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New Mexico bill would mandate anti-racism school training

February 25, 2021 GMT
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FILE - In this Jan. 21, 2020, file photo, New Mexico Majority Floor Leader Sheryl Williams Stapleton, D-Albuquerque, talks to fellow lawmakers before the start of the New Mexico legislative session in Santa Fe, N.M. The New Mexico Legislature is considering a bill that would support African-American education. The Black Education Act would allocate $200,000 to create an advisory council and educational liaison position within the Public Education Department. The bill is sponsored by Harold Pope Jr., New Mexico's first Black state Senator and fellow Democrat and Majority Floor Leader Sheryl Williams Stapleton. (AP Photo/Russell Contreras, File)
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FILE - In this Jan. 21, 2020, file photo, New Mexico Majority Floor Leader Sheryl Williams Stapleton, D-Albuquerque, talks to fellow lawmakers before the start of the New Mexico legislative session in Santa Fe, N.M. The New Mexico Legislature is considering a bill that would support African-American education. The Black Education Act would allocate $200,000 to create an advisory council and educational liaison position within the Public Education Department. The bill is sponsored by Harold Pope Jr., New Mexico's first Black state Senator and fellow Democrat and Majority Floor Leader Sheryl Williams Stapleton. (AP Photo/Russell Contreras, File)

SANTA FE, N.M. (AP) — New Mexico lawmakers are considering a bill that would mandate anti-racism training in public schools and the development of instructional materials about Black culture.

The Black Education Act pending Thursday before the House Appropriations and Finance Committee would allocate $200,000 to fund an educational liaison position within the Public Education Department. It also would create an advisory council about Black education.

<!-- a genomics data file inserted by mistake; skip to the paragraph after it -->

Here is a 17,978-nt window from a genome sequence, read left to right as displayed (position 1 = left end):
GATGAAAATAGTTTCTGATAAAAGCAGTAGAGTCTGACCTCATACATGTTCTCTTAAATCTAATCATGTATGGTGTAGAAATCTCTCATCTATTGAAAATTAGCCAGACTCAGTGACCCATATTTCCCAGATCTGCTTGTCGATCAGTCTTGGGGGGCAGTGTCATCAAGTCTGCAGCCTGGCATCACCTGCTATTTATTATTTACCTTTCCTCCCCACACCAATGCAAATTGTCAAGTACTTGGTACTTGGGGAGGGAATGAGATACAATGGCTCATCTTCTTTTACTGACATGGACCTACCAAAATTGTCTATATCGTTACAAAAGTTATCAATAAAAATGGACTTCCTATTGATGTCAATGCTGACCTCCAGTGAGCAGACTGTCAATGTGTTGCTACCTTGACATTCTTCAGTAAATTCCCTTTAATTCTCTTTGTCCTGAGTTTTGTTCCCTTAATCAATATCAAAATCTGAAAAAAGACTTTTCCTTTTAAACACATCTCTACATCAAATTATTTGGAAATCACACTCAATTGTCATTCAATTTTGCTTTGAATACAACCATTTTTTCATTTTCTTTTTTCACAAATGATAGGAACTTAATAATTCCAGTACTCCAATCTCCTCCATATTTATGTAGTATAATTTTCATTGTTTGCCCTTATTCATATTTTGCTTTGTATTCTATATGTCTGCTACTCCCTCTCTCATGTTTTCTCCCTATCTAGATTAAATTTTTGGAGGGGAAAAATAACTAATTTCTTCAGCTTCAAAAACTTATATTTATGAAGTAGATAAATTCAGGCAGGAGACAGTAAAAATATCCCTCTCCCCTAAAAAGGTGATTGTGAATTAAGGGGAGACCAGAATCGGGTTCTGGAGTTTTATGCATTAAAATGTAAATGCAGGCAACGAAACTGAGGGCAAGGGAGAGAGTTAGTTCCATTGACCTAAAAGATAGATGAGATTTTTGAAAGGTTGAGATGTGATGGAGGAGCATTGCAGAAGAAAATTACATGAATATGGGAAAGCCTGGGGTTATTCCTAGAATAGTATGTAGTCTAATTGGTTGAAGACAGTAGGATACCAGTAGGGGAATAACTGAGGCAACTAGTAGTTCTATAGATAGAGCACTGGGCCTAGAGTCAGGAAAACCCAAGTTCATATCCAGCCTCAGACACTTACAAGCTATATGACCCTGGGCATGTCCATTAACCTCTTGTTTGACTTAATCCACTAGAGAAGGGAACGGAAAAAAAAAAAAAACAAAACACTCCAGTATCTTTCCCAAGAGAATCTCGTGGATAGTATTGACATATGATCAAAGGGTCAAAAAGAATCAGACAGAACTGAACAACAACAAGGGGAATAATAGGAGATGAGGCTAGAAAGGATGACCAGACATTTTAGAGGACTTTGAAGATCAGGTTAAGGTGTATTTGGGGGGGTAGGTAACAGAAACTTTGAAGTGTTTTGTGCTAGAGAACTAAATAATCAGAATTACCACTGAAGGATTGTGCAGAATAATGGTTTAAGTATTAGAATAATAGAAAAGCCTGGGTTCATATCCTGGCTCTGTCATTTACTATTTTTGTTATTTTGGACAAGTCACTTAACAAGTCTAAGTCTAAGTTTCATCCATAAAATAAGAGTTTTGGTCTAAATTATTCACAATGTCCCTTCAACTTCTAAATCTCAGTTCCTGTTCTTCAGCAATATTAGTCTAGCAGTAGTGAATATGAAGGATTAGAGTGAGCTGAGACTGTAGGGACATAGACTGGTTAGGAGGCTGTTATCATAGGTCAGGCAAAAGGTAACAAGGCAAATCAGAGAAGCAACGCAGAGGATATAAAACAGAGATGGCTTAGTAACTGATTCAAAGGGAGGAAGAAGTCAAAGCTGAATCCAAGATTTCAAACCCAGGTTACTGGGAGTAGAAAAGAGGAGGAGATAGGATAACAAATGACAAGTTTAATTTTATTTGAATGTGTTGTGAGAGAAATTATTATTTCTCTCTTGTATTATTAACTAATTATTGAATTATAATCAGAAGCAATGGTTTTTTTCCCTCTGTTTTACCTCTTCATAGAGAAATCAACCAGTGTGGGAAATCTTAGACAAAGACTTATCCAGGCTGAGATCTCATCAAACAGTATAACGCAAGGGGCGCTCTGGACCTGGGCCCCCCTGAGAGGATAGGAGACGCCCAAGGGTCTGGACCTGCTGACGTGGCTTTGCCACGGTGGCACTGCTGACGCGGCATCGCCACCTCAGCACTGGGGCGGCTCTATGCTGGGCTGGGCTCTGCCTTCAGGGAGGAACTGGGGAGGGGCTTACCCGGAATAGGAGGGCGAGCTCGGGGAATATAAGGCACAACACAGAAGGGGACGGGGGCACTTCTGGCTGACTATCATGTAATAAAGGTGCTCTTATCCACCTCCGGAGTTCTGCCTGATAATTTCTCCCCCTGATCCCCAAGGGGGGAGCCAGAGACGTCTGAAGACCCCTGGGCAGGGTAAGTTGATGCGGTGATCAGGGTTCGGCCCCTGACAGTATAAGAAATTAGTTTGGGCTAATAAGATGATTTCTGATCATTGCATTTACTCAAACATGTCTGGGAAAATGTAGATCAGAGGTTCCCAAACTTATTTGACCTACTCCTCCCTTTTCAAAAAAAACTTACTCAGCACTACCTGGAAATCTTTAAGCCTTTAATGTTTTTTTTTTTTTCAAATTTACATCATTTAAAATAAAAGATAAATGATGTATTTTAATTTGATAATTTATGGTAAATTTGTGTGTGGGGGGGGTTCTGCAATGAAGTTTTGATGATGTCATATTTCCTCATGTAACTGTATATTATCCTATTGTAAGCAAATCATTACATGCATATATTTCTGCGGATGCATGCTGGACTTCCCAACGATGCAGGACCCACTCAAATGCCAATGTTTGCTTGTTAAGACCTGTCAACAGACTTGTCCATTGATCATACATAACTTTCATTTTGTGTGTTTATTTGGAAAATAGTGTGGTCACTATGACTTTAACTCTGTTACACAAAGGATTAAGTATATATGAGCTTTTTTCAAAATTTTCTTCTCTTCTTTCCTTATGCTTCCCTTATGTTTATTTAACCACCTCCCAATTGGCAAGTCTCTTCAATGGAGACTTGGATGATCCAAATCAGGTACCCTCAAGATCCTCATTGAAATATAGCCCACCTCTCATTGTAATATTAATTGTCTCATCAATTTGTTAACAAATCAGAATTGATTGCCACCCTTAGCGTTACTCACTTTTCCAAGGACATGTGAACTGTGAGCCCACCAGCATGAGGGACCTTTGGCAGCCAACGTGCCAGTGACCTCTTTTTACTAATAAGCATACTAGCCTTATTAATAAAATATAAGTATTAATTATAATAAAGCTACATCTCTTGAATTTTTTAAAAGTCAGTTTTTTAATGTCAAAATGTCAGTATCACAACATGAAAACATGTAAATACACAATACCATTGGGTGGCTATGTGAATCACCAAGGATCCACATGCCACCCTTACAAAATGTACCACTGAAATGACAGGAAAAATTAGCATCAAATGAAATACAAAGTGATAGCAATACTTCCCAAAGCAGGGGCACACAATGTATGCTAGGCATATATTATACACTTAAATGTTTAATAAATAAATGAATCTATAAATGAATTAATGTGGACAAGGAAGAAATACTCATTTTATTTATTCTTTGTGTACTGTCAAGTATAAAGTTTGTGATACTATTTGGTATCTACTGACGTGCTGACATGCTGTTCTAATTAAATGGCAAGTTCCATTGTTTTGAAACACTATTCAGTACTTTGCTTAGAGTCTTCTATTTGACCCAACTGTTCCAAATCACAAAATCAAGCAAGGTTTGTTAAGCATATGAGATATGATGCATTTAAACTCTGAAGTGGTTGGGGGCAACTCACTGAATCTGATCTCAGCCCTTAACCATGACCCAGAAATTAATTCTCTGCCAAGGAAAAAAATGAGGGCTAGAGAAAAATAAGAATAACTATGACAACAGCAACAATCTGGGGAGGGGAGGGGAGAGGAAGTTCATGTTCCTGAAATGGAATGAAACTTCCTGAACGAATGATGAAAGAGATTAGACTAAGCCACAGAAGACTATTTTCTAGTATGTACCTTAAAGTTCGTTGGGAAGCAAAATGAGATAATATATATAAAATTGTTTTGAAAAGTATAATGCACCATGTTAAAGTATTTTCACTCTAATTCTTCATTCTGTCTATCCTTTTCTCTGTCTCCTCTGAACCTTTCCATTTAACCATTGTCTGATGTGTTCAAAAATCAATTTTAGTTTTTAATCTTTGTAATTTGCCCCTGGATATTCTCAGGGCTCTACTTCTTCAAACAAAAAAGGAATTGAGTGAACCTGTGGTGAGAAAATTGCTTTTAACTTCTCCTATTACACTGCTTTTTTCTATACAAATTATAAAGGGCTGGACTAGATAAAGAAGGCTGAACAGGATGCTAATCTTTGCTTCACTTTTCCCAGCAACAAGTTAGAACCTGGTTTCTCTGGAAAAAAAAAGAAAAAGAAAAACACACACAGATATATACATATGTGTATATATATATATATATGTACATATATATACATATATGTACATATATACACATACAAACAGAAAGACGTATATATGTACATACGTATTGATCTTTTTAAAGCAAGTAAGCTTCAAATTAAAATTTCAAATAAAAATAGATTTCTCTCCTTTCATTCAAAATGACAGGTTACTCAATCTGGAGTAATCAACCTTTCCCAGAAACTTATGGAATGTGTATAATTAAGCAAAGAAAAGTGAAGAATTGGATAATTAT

That would complement existing advisory bodies for Native American and Hispanic education. About 2% of New Mexican students are Black while 10% are Native American and 60% are Hispanic.

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The proposal comes as Black New Mexico residents are increasingly represented in the legislative and executive branches.

The bill is sponsored by Harold Pope Jr., New Mexico’s first Black state Senator and fellow Democrat and Majority Floor Leader Sheryl Williams Stapleton. Both are from Albuquerque.

Gov. Michelle Lujan Grisham, a Democrat, has tapped a number of Black leaders from New Mexico and from out of state as cabinet secretaries, including Ryan Stewart at the helm of the Education Department.

Stapleton has advanced a separate bill that would limit discrimination against students and workers based on cultural hairstyles and religious head coverings.

A New Mexico version of the nationwide push to do so under what’s known as the Crown Act, the bill would protect expressions of identity such as dreadlocks, Afros, Native American braids, yarmulkes and hijabs.

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Attanasio is a corps member for the Associated Press/Report for America Statehouse News Initiative. Report for America is a nonprofit national service program that places journalists in local newsrooms to report on under-covered issues. Follow Attanasio on Twitter.